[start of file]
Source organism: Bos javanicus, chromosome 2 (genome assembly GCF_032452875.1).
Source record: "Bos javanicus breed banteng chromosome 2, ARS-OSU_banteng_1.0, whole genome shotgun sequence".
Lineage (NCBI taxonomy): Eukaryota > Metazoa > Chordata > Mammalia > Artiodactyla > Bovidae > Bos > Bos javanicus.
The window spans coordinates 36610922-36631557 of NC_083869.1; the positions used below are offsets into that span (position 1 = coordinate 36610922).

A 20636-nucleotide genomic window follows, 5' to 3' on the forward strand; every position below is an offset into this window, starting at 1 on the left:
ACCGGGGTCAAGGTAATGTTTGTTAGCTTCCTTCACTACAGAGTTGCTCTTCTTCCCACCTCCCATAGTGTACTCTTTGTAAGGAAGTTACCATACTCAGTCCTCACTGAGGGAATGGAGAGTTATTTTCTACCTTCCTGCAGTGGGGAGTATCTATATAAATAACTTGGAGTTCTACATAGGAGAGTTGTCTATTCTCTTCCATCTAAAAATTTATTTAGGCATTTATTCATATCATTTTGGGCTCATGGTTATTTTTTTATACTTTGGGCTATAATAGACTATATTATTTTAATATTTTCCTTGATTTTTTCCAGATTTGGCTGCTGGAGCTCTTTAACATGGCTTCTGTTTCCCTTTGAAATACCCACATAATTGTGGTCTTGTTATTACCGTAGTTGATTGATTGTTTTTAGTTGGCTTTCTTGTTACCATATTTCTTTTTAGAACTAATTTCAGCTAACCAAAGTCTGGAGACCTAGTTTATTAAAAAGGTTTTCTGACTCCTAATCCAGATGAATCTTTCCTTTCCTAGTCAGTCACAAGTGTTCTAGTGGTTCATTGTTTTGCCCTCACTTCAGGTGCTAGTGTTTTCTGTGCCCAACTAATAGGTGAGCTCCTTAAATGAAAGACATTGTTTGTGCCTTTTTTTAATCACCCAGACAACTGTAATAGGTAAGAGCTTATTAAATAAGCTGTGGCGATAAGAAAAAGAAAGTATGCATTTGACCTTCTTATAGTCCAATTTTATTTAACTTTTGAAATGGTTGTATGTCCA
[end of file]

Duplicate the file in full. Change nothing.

Source organism: Bos javanicus, chromosome 2 (genome assembly GCF_032452875.1).
Source record: "Bos javanicus breed banteng chromosome 2, ARS-OSU_banteng_1.0, whole genome shotgun sequence".
Lineage (NCBI taxonomy): Eukaryota > Metazoa > Chordata > Mammalia > Artiodactyla > Bovidae > Bos > Bos javanicus.
The window spans coordinates 36610922-36631557 of NC_083869.1; the positions used below are offsets into that span (position 1 = coordinate 36610922).

A 20636-nucleotide genomic window follows, 5' to 3' on the forward strand; every position below is an offset into this window, starting at 1 on the left:
ACCGGGGTCAAGGTAATGTTTGTTAGCTTCCTTCACTACAGAGTTGCTCTTCTTCCCACCTCCCATAGTGTACTCTTTGTAAGGAAGTTACCATACTCAGTCCTCACTGAGGGAATGGAGAGTTATTTTCTACCTTCCTGCAGTGGGGAGTATCTATATAAATAACTTGGAGTTCTACATAGGAGAGTTGTCTATTCTCTTCCATCTAAAAATTTATTTAGGCATTTATTCATATCATTTTGGGCTCATGGTTATTTTTTTATACTTTGGGCTATAATAGACTATATTATTTTAATATTTTCCTTGATTTTTTCCAGATTTGGCTGCTGGAGCTCTTTAACATGGCTTCTGTTTCCCTTTGAAATACCCACATAATTGTGGTCTTGTTATTACCGTAGTTGATTGATTGTTTTTAGTTGGCTTTCTTGTTACCATATTTCTTTTTAGAACTAATTTCAGCTAACCAAAGTCTGGAGACCTAGTTTATTAAAAAGGTTTTCTGACTCCTAATCCAGATGAATCTTTCCTTTCCTAGTCAGTCACAAGTGTTCTAGTGGTTCATTGTTTTGCCCTCACTTCAGGTGCTAGTGTTTTCTGTGCCCAACTAATAGGTGAGCTCCTTAAATGAAAGACATTGTTTGTGCCTTTTTTTAATCACCCAGACAACTGTAATAGGTAAGAGCTTATTAAATAAGCTGTGGCGATAAGAAAAAGAAAGTATGCATTTGACCTTCTTATAGTCCAATTTTATTTAACTTTTGAAATGGTTGTATGTCCA